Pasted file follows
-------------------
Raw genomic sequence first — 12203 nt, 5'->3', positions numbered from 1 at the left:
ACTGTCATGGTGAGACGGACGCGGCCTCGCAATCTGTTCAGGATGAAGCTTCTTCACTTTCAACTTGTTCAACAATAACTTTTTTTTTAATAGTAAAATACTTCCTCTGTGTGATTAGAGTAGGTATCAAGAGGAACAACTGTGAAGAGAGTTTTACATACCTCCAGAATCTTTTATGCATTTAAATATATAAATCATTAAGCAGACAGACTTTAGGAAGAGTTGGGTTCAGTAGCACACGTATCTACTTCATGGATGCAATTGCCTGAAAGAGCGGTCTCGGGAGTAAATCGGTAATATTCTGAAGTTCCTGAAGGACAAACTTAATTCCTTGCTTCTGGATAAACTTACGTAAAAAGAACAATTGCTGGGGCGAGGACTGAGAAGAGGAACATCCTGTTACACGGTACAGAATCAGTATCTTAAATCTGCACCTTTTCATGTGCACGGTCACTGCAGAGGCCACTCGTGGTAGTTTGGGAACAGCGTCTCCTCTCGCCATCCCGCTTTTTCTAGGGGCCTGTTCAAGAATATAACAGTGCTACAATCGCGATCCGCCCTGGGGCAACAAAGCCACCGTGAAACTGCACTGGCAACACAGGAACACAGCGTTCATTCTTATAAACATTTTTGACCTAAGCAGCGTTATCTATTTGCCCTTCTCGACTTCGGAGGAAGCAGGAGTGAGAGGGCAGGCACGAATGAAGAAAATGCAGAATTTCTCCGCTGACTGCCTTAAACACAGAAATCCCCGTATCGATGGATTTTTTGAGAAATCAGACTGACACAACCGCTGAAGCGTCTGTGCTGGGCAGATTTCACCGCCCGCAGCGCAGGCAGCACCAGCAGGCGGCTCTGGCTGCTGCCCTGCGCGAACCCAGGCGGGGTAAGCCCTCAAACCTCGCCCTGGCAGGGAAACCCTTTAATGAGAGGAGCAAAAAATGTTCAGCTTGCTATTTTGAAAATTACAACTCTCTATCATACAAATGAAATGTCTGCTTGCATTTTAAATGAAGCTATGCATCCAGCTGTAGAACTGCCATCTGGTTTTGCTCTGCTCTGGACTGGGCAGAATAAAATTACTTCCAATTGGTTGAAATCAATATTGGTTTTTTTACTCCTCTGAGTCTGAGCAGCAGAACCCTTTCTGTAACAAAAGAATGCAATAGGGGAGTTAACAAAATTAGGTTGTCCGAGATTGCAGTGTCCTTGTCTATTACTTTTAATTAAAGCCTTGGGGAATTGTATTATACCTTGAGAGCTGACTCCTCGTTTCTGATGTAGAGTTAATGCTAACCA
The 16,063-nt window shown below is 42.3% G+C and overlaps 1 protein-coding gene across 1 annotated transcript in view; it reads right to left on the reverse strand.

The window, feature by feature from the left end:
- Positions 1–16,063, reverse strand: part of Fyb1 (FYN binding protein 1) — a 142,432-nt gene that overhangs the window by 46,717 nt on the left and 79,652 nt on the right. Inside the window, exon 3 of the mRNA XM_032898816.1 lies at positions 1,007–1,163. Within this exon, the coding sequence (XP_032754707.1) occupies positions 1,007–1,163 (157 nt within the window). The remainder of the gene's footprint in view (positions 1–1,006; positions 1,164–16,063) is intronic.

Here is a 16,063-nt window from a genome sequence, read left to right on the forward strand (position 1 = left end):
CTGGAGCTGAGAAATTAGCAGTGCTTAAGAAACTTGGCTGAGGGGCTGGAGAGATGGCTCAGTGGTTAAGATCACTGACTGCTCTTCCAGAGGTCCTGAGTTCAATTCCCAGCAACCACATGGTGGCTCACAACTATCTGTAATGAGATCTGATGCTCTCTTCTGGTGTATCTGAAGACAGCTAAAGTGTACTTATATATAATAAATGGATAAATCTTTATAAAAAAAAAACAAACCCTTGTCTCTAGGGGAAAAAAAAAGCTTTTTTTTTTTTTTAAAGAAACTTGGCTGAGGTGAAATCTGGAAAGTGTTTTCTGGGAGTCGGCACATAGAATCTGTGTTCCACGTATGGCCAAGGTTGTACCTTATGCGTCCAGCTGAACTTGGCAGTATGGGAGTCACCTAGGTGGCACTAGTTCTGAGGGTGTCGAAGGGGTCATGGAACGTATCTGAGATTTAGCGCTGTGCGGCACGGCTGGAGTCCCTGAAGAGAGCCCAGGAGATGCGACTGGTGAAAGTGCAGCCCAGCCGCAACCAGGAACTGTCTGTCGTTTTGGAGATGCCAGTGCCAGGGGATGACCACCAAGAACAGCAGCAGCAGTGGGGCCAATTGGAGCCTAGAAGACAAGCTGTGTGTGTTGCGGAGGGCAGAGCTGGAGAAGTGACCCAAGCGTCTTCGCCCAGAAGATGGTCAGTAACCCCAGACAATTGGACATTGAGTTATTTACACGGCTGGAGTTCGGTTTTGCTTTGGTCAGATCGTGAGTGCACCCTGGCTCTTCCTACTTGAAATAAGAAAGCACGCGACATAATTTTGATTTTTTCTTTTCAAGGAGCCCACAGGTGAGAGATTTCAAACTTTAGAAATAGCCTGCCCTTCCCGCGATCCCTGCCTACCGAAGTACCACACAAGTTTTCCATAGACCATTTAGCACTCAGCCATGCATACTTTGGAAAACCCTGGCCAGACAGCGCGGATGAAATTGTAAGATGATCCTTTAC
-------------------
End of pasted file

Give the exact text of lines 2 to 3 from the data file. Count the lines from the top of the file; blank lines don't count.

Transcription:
ACTGTCATGGTGAGACGGACGCGGCCTCGCAATCTGTTCAGGATGAAGCTTCTTCACTTTCAACTTGTTCAACAATAACTTTTTTTTTAATAGTAAAATACTTCCTCTGTGTGATTAGAGTAGGTATCAAGAGGAACAACTGTGAAGAGAGTTTTACATACCTCCAGAATCTTTTATGCATTTAAATATATAAATCATTAAGCAGACAGACTTTAGGAAGAGTTGGGTTCAGTAGCACACGTATCTACTTCATGGATGCAATTGCCTGAAAGAGCGGTCTCGGGAGTAAATCGGTAATATTCTGAAGTTCCTGAAGGACAAACTTAATTCCTTGCTTCTGGATAAACTTACGTAAAAAGAACAATTGCTGGGGCGAGGACTGAGAAGAGGAACATCCTGTTACACGGTACAGAATCAGTATCTTAAATCTGCACCTTTTCATGTGCACGGTCACTGCAGAGGCCACTCGTGGTAGTTTGGGAACAGCGTCTCCTCTCGCCATCCCGCTTTTTCTAGGGGCCTGTTCAAGAATATAACAGTGCTACAATCGCGATCCGCCCTGGGGCAACAAAGCCACCGTGAAACTGCACTGGCAACACAGGAACACAGCGTTCATTCTTATAAACATTTTTGACCTAAGCAGCGTTATCTATTTGCCCTTCTCGACTTCGGAGGAAGCAGGAGTGAGAGGGCAGGCACGAATGAAGAAAATGCAGAATTTCTCCGCTGACTGCCTTAAACACAGAAATCCCCGTATCGATGGATTTTTTGAGAAATCAGACTGACACAACCGCTGAAGCGTCTGTGCTGGGCAGATTTCACCGCCCGCAGCGCAGGCAGCACCAGCAGGCGGCTCTGGCTGCTGCCCTGCGCGAACCCAGGCGGGGTAAGCCCTCAAACCTCGCCCTGGCAGGGAAACCCTTTAATGAGAGGAGCAAAAAATGTTCAGCTTGCTATTTTGAAAATTACAACTCTCTATCATACAAATGAAATGTCTGCTTGCATTTTAAATGAAGCTATGCATCCAGCTGTAGAACTGCCATCTGGTTTTGCTCTGCTCTGGACTGGGCAGAATAAAATTACTTCCAATTGGTTGAAATCAATATTGGTTTTTTTACTCCTCTGAGTCTGAGCAGCAGAACCCTTTCTGTAACAAAAGAATGCAATAGGGGAGTTAACAAAATTAGGTTGTCCGAGATTGCAGTGTCCTTGTCTATTACTTTTAATTAAAGCCTTGGGGAATTGTATTATACCTTGAGAGCTGACTCCTCGTTTCTGATGTAGAGTTAATGCTAACCA
The 16,063-nt window shown below is 42.3% G+C and overlaps 1 protein-coding gene across 1 annotated transcript in view; it reads right to left on the reverse strand.